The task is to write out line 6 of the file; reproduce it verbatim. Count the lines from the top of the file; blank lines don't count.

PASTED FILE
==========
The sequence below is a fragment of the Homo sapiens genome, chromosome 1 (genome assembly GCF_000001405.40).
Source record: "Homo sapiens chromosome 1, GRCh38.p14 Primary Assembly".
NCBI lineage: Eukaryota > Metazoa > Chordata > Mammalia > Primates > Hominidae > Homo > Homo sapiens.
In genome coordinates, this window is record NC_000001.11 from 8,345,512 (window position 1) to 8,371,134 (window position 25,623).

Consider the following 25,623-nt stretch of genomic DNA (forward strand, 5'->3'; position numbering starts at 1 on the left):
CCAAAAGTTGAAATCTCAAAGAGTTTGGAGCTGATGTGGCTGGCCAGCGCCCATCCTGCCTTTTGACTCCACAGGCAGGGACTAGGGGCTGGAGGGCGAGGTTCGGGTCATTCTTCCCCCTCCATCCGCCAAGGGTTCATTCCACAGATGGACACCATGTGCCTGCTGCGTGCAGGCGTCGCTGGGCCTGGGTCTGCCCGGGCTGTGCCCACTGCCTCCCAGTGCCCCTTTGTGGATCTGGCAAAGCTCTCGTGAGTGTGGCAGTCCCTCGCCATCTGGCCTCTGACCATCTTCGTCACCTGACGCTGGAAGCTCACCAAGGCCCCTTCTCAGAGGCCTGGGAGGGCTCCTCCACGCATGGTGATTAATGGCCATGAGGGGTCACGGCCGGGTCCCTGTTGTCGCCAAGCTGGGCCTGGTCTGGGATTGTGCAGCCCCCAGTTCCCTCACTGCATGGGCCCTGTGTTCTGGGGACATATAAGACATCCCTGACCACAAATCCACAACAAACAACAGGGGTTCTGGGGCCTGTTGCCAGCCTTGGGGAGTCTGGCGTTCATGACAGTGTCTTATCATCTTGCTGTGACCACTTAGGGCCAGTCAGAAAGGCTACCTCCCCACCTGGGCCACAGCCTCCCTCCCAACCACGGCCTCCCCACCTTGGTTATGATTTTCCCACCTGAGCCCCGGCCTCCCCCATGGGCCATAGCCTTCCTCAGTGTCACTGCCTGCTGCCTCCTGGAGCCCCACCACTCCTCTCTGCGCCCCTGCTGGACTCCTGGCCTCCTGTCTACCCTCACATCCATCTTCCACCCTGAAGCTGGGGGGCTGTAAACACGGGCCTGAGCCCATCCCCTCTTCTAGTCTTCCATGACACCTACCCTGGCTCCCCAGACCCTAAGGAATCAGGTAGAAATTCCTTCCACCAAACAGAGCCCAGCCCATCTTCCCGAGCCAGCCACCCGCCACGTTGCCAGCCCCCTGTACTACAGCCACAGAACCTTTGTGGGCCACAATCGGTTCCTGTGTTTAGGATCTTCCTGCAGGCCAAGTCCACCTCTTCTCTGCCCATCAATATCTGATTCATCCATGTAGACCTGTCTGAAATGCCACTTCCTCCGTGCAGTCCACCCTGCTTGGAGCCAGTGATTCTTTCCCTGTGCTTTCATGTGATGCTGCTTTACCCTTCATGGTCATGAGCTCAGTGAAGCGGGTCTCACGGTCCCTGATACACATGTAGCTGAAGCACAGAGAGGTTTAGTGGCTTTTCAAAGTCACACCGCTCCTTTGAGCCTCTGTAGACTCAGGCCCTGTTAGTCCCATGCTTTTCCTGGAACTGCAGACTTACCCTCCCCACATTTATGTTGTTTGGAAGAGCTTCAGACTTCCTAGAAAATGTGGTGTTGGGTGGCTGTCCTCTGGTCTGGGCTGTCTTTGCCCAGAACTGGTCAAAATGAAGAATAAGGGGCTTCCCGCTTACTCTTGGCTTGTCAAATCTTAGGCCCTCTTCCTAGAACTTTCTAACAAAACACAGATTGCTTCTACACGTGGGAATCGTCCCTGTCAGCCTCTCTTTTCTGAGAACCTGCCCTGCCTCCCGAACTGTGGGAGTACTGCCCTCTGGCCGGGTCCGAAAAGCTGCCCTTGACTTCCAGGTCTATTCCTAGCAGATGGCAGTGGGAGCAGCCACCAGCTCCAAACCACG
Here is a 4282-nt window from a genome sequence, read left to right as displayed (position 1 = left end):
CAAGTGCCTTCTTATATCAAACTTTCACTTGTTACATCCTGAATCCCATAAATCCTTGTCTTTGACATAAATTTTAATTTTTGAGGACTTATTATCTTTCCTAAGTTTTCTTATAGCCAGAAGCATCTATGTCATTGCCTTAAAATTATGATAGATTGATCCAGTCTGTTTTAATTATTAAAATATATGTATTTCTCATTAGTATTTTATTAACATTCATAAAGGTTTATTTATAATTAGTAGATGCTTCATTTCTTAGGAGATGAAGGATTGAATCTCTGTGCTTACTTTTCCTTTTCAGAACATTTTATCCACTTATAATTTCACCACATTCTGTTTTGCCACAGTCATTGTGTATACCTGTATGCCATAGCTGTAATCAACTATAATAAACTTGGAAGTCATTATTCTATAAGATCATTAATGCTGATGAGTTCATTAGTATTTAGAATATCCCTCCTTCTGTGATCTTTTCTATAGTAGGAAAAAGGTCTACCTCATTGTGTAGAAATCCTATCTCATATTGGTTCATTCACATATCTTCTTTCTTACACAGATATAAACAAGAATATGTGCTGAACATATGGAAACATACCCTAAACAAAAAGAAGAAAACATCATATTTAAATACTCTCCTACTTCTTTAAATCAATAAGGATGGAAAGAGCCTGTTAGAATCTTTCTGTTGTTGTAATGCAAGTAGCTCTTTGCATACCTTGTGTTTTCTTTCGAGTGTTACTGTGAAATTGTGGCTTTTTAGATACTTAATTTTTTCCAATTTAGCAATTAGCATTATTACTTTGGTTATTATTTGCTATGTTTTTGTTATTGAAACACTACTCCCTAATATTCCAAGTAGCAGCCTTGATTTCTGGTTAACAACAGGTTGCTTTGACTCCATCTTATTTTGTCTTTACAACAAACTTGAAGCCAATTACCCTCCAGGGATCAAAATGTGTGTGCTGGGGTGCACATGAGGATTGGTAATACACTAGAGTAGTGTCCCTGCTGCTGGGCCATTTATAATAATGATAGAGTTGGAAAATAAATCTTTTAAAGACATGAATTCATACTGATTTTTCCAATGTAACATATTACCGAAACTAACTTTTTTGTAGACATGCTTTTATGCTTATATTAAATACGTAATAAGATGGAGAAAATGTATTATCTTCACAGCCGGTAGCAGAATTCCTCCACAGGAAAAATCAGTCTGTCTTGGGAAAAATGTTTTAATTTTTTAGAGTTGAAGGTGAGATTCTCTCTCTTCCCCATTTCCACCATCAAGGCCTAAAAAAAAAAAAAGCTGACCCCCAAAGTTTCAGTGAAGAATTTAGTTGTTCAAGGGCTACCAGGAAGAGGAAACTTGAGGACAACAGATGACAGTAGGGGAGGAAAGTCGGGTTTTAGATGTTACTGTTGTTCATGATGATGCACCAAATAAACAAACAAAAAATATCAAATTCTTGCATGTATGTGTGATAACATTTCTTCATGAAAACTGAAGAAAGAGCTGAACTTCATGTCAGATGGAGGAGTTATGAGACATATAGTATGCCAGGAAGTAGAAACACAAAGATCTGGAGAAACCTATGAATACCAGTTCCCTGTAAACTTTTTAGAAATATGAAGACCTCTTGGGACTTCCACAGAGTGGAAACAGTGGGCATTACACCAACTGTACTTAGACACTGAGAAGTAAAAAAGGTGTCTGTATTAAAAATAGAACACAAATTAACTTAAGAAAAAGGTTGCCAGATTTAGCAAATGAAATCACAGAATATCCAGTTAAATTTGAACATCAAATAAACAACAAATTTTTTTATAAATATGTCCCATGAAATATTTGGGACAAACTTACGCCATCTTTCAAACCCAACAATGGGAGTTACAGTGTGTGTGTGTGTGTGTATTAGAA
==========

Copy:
CCAAAAGTTGAAATCTCAAAGAGTTTGGAGCTGATGTGGCTGGCCAGCGCCCATCCTGCCTTTTGACTCCACAGGCAGGGACTAGGGGCTGGAGGGCGAGGTTCGGGTCATTCTTCCCCCTCCATCCGCCAAGGGTTCATTCCACAGATGGACACCATGTGCCTGCTGCGTGCAGGCGTCGCTGGGCCTGGGTCTGCCCGGGCTGTGCCCACTGCCTCCCAGTGCCCCTTTGTGGATCTGGCAAAGCTCTCGTGAGTGTGGCAGTCCCTCGCCATCTGGCCTCTGACCATCTTCGTCACCTGACGCTGGAAGCTCACCAAGGCCCCTTCTCAGAGGCCTGGGAGGGCTCCTCCACGCATGGTGATTAATGGCCATGAGGGGTCACGGCCGGGTCCCTGTTGTCGCCAAGCTGGGCCTGGTCTGGGATTGTGCAGCCCCCAGTTCCCTCACTGCATGGGCCCTGTGTTCTGGGGACATATAAGACATCCCTGACCACAAATCCACAACAAACAACAGGGGTTCTGGGGCCTGTTGCCAGCCTTGGGGAGTCTGGCGTTCATGACAGTGTCTTATCATCTTGCTGTGACCACTTAGGGCCAGTCAGAAAGGCTACCTCCCCACCTGGGCCACAGCCTCCCTCCCAACCACGGCCTCCCCACCTTGGTTATGATTTTCCCACCTGAGCCCCGGCCTCCCCCATGGGCCATAGCCTTCCTCAGTGTCACTGCCTGCTGCCTCCTGGAGCCCCACCACTCCTCTCTGCGCCCCTGCTGGACTCCTGGCCTCCTGTCTACCCTCACATCCATCTTCCACCCTGAAGCTGGGGGGCTGTAAACACGGGCCTGAGCCCATCCCCTCTTCTAGTCTTCCATGACACCTACCCTGGCTCCCCAGACCCTAAGGAATCAGGTAGAAATTCCTTCCACCAAACAGAGCCCAGCCCATCTTCCCGAGCCAGCCACCCGCCACGTTGCCAGCCCCCTGTACTACAGCCACAGAACCTTTGTGGGCCACAATCGGTTCCTGTGTTTAGGATCTTCCTGCAGGCCAAGTCCACCTCTTCTCTGCCCATCAATATCTGATTCATCCATGTAGACCTGTCTGAAATGCCACTTCCTCCGTGCAGTCCACCCTGCTTGGAGCCAGTGATTCTTTCCCTGTGCTTTCATGTGATGCTGCTTTACCCTTCATGGTCATGAGCTCAGTGAAGCGGGTCTCACGGTCCCTGATACACATGTAGCTGAAGCACAGAGAGGTTTAGTGGCTTTTCAAAGTCACACCGCTCCTTTGAGCCTCTGTAGACTCAGGCCCTGTTAGTCCCATGCTTTTCCTGGAACTGCAGACTTACCCTCCCCACATTTATGTTGTTTGGAAGAGCTTCAGACTTCCTAGAAAATGTGGTGTTGGGTGGCTGTCCTCTGGTCTGGGCTGTCTTTGCCCAGAACTGGTCAAAATGAAGAATAAGGGGCTTCCCGCTTACTCTTGGCTTGTCAAATCTTAGGCCCTCTTCCTAGAACTTTCTAACAAAACACAGATTGCTTCTACACGTGGGAATCGTCCCTGTCAGCCTCTCTTTTCTGAGAACCTGCCCTGCCTCCCGAACTGTGGGAGTACTGCCCTCTGGCCGGGTCCGAAAAGCTGCCCTTGACTTCCAGGTCTATTCCTAGCAGATGGCAGTGGGAGCAGCCACCAGCTCCAAACCACG